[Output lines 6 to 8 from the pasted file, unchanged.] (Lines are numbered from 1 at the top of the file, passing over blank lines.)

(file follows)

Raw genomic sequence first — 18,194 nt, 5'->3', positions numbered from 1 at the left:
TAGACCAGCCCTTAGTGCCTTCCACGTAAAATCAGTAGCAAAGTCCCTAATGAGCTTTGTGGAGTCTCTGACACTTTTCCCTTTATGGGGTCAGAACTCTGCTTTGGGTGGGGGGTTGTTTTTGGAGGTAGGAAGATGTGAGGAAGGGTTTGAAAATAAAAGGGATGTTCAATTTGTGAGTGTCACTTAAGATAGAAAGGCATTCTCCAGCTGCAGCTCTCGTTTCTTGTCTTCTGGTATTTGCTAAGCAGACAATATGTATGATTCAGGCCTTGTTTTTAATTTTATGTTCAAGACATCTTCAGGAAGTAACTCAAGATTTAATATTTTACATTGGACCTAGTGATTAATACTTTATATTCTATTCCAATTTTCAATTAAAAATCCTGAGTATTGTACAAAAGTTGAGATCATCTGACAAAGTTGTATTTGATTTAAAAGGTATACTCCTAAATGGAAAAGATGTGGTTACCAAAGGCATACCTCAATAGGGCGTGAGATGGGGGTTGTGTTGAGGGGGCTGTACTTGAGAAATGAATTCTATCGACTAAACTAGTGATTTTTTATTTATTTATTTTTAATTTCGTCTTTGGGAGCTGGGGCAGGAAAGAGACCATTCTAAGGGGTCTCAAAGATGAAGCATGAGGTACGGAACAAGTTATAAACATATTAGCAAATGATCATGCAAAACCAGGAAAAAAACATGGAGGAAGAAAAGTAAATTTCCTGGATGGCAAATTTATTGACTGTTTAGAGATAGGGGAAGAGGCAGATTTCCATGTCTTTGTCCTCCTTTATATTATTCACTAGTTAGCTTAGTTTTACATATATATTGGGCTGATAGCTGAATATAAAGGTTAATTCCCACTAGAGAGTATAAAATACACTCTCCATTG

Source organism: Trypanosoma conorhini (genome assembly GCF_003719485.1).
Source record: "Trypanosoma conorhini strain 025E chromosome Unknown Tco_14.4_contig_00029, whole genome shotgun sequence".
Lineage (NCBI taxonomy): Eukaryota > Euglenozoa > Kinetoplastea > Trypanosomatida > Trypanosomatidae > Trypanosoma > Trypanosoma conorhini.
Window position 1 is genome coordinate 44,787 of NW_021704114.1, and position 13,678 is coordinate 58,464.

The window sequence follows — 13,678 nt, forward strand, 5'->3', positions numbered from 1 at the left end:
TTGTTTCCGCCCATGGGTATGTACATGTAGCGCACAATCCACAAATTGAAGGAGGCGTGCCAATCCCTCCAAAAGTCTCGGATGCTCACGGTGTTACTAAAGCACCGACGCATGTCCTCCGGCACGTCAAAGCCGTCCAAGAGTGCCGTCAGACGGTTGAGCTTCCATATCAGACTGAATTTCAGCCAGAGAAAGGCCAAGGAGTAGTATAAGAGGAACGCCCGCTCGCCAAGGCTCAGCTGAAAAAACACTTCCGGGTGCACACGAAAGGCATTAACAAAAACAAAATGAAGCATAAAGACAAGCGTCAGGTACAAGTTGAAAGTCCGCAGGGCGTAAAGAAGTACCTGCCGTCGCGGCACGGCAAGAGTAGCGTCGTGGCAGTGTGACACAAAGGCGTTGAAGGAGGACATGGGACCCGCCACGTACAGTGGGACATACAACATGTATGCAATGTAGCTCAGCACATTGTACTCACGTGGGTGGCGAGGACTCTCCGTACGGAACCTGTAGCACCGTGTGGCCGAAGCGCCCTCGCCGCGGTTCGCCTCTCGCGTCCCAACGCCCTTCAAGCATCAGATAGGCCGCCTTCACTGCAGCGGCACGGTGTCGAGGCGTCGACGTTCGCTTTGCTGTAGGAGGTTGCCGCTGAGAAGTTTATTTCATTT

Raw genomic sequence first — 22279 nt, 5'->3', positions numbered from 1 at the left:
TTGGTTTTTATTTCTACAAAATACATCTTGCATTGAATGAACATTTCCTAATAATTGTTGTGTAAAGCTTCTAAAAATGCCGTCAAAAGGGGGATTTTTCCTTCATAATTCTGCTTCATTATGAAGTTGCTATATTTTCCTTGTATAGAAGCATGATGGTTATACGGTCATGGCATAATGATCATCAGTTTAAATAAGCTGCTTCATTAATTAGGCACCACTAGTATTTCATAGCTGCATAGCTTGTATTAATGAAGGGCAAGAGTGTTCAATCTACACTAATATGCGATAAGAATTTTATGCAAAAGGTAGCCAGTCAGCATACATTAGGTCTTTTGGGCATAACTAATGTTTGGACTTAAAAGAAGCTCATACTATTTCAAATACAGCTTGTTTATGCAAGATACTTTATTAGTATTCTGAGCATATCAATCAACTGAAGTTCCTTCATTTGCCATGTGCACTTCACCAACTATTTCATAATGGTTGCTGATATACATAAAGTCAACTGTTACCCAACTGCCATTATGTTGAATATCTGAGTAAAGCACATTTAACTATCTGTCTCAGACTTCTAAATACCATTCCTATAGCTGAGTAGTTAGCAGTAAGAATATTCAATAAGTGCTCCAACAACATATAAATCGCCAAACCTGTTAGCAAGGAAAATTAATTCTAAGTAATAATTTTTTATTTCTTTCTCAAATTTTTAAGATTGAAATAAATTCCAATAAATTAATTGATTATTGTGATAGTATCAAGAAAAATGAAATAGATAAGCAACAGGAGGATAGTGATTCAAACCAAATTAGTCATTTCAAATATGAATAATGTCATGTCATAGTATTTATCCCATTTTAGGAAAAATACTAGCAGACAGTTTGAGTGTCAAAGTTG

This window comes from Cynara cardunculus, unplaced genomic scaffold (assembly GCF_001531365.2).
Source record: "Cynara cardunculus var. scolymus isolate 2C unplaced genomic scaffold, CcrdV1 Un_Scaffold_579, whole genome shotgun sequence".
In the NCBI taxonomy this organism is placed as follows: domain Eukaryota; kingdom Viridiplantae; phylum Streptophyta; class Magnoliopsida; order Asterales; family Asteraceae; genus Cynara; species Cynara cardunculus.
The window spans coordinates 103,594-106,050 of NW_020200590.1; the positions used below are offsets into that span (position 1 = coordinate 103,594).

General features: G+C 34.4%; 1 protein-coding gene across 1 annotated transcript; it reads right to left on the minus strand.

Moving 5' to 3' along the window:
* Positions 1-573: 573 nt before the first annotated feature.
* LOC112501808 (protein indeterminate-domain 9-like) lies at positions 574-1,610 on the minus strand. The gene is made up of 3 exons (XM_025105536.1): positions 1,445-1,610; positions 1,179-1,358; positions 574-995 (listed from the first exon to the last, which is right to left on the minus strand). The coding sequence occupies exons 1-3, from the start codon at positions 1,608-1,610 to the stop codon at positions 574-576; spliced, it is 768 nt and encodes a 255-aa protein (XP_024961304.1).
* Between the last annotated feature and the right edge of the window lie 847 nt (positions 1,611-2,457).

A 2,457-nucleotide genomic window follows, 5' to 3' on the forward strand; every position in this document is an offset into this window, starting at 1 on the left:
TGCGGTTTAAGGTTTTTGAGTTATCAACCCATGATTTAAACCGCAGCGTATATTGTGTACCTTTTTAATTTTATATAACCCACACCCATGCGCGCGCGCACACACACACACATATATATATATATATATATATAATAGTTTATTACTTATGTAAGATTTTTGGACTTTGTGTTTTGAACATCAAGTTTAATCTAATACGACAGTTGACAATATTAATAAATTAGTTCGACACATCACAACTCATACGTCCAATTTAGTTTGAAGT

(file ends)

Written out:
Window position 1 is genome coordinate 44,787 of NW_021704114.1, and position 13,678 is coordinate 58,464.

The window sequence follows — 13,678 nt, forward strand, 5'->3', positions numbered from 1 at the left end:
TTGTTTCCGCCCATGGGTATGTACATGTAGCGCACAATCCACAAATTGAAGGAGGCGTGCCAATCCCTCCAAAAGTCTCGGATGCTCACGGTGTTACTAAAGCACCGACGCATGTCCTCCGGCACGTCAAAGCCGTCCAAGAGTGCCGTCAGACGGTTGAGCTTCCATATCAGACTGAATTTCAGCCAGAGAAAGGCCAAGGAGTAGTATAAGAGGAACGCCCGCTCGCCAAGGCTCAGCTGAAAAAACACTTCCGGGTGCACACGAAAGGCATTAACAAAAACAAAATGAAGCATAAAGACAAGCGTCAGGTACAAGTTGAAAGTCCGCAGGGCGTAAAGAAGTACCTGCCGTCGCGGCACGGCAAGAGTAGCGTCGTGGCAGTGTGACACAAAGGCGTTGAAGGAGGACATGGGACCCGCCACGTACAGTGGGACATACAACATGTATGCAATGTAGCTCAGCACATTGTACTCACGTGGGTGGCGAGGACTCTCCGTACGGAACCTGTAGCACCGTGTGGCCGAAGCGCCCTCGCCGCGGTTCGCCTCTCGCGTCCCAACGCCCTTCAAGCATCAGATAGGCCGCCTTCACTGCAGCGGCACGGTGTCGAGGCGTCGACGTTCGCTTTGCTGTAGGAGGTTGCCGCTGAGAAGTTTATTTCATTT